Figure 2 shows how to read the temperature at a chosen pressure level (height). On the y-axis, find the pressure level (in mb) where you want to know the temperature. Follow the horizontal pressure line over until it intersects with the temperature plot (right-hand data plot, in white). Then follow the 45° temperature line down and to the left to the temperature axis. As shown in Figure 2, the temperature at 700 mb was about −11°C.
A screenshot of an upper air sounding plot with data shown from International Falls, Minnesota on March 23, 2007. The plot includes instructions to calculate the temperature at a given altitude and pressure level. To find the temperature at a given pressure level, read straight across the temperature plot, and then follow the blue lines down to the left to find the corresponding temperature.
Figure 2. Reading the temperature of the atmosphere at 700 mb (3022 m) from the sounding plot. Follow the horizontal pressure line to where it intersects with the temperature plot (right hand data line, in white). Then follow the 45° temperature line down and to the left to the temperature axis. In this example, the temperature at 700 mb was about -11°C.
There is a lot more information in the sounding plot, but it isn't important for this project. If you want to learn more about sounding plots, do more research about them online.
In this project you will use balloon sounding data to investigate how atmospheric temperature and pressure change with altitude.
Terms and ConceptsTo do this project, you should do research that enables you to understand the following terms and concepts:
- What is the source of heat for the troposphere?
- For more information about the layers of the Earth's atmosphere, see:
- UCAR, 2000. Windows to the Universe: Layers of the Earth's Atmosphere, University Corporation for Atmospheric Research. Retrieved March 27, 2007.
- University of Tennessee, date unknown. The Solar System: The Earth's Atmosphere, Astronomy 161, Department of Physics and Astronomy, University of Tennessee, Knoxville. Retrieved March 27, 2007.
- For current and archived sounding plots, see:
NOAA Storm Prediction Center (n.d.). Observed Sounding Archive. National Oceanic and Atmospheric Administration. Retrieved January 1, 2019.
Materials and EquipmentTo do this experiment you will need the following materials and equipment:
- Computer with Internet access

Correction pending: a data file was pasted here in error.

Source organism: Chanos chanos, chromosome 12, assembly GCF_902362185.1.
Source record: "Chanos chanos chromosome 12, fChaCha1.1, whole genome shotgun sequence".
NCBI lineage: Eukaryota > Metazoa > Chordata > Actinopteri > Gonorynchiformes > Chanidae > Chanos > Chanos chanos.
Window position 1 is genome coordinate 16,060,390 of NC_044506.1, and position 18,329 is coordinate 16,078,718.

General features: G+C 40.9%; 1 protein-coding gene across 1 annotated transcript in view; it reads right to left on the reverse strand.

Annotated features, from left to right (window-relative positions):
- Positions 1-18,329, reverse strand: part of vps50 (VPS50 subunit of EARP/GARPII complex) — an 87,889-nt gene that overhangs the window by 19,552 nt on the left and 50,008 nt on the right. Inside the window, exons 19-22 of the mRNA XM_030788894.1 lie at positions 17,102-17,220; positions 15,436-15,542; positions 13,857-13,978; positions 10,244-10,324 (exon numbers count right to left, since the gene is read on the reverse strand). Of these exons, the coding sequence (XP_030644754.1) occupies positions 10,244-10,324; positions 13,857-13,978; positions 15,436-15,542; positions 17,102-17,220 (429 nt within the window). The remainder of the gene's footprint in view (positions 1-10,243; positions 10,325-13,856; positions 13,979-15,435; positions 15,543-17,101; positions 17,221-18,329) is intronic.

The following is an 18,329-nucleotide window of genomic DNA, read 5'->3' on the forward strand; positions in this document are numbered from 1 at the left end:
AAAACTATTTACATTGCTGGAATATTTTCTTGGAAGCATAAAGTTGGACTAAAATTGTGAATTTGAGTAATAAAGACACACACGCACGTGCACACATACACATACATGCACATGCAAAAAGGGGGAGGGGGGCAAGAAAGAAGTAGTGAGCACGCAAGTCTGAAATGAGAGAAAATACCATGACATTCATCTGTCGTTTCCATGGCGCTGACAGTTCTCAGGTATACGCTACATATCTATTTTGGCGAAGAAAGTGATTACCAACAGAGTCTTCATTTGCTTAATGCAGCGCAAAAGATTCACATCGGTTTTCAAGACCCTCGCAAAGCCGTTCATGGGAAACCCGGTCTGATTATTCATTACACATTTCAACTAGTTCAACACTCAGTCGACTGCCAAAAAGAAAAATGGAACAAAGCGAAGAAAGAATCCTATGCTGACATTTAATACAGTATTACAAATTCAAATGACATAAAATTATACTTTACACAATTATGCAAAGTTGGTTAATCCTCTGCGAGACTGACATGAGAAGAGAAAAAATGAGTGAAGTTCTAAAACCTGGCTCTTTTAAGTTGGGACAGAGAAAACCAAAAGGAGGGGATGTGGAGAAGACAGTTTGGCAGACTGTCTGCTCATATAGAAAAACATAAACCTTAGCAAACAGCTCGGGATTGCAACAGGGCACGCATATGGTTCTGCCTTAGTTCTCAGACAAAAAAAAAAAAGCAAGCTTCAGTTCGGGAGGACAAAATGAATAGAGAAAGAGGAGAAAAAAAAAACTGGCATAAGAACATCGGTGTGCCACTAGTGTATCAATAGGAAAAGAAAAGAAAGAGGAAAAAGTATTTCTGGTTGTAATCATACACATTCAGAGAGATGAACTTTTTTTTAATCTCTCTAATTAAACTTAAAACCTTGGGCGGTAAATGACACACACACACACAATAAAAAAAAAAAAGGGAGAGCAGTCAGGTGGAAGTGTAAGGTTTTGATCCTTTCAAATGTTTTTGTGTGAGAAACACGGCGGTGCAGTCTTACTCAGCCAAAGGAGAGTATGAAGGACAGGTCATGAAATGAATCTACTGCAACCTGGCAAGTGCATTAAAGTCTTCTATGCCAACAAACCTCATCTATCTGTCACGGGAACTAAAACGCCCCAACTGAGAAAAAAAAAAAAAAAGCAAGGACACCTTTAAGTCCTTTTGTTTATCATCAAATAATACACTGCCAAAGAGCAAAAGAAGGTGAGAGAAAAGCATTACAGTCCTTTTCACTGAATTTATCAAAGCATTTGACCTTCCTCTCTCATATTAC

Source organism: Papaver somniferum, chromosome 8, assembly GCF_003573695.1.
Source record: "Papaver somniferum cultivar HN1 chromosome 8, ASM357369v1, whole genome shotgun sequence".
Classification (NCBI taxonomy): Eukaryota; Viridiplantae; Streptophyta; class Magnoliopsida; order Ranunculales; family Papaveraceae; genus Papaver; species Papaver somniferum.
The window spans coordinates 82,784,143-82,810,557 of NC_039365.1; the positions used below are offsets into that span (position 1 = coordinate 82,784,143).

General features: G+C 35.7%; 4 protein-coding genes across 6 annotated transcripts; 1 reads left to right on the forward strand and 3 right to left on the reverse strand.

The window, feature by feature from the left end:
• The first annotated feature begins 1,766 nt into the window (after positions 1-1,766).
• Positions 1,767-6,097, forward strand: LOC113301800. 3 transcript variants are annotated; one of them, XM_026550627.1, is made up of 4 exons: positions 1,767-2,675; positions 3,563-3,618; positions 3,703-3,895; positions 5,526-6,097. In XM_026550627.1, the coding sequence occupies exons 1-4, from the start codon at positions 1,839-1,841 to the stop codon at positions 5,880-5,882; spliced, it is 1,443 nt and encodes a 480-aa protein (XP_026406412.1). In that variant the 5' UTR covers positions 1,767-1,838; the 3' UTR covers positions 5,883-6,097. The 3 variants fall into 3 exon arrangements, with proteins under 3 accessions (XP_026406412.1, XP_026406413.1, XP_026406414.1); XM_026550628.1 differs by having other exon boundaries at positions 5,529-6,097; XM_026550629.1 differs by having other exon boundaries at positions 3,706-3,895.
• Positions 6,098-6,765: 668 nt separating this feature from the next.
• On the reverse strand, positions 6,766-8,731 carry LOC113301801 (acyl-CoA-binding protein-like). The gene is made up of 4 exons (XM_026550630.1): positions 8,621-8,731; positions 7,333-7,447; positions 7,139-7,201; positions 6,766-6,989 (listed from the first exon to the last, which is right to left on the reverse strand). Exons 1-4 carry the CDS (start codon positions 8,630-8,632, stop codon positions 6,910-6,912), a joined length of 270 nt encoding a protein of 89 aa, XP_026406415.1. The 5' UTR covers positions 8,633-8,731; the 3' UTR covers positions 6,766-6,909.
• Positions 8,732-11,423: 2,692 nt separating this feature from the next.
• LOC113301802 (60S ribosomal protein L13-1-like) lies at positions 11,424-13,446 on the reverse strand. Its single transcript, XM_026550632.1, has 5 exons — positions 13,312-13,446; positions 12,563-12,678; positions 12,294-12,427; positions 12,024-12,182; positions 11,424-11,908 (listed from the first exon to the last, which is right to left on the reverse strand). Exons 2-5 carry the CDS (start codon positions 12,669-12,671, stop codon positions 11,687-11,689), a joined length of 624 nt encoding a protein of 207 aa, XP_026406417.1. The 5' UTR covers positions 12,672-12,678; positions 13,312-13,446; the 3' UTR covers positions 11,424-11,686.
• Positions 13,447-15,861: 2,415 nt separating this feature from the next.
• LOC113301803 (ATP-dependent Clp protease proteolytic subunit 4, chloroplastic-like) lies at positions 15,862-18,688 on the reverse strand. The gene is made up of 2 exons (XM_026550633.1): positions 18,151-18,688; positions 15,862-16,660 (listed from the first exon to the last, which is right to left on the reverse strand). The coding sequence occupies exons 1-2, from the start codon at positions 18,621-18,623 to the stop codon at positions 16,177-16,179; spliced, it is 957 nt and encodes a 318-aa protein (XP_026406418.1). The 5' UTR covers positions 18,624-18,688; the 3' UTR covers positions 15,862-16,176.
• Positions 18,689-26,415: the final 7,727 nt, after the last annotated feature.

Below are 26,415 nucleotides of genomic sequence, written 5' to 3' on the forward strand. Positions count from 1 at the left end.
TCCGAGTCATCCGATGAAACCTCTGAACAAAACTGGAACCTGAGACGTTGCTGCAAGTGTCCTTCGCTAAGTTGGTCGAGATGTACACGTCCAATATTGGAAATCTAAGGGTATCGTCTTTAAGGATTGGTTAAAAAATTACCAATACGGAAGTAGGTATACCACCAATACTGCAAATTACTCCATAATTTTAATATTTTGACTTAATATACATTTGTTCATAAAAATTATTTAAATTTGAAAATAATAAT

- Graph paper or graphing software
- Do your background research so that you are knowledgeable about the terms, concepts, and questions.
- For current weather balloon data from across the U.S., you will need to find sounding plots online, for example from https://www.spc.noaa.gov/exper/soundings/.
- Follow the instructions in the Introduction for reading the sounding plot. Make a table showing pressure (in mb), altitude (in m), and temperature (in °C) for each of the pressure levels shown in the sounding plot.
- Repeat this for at least 5 different sounding stations.
- Make a graph of your results that shows how temperature varies with atmospheric pressure for each station.
- Make a graph of your results that shows how pressure varies with altitude for each station.
If you like this project, you might enjoy exploring these related careers:
- Balloon soundings are taken at 12-hour intervals. (Notice that the time given in the plots is coordinated universal time (UCT), not local time.) Depending on the station location and time of year, you may be able to compare soundings taken during daylight hours to those taken after sundown. Compare several sequential pairs of soundings (daylight/after sundown) for several locations. Do you see any consistent relationships in the two temperature plots? What do they tell you about the sun's contribution to heating different levels of the atmosphere?
- For an experiment that relates atmospheric temperature and characteristics of snow, see the Science Buddies project How Does Atmospheric Temperature Affect the Water Content of Snow?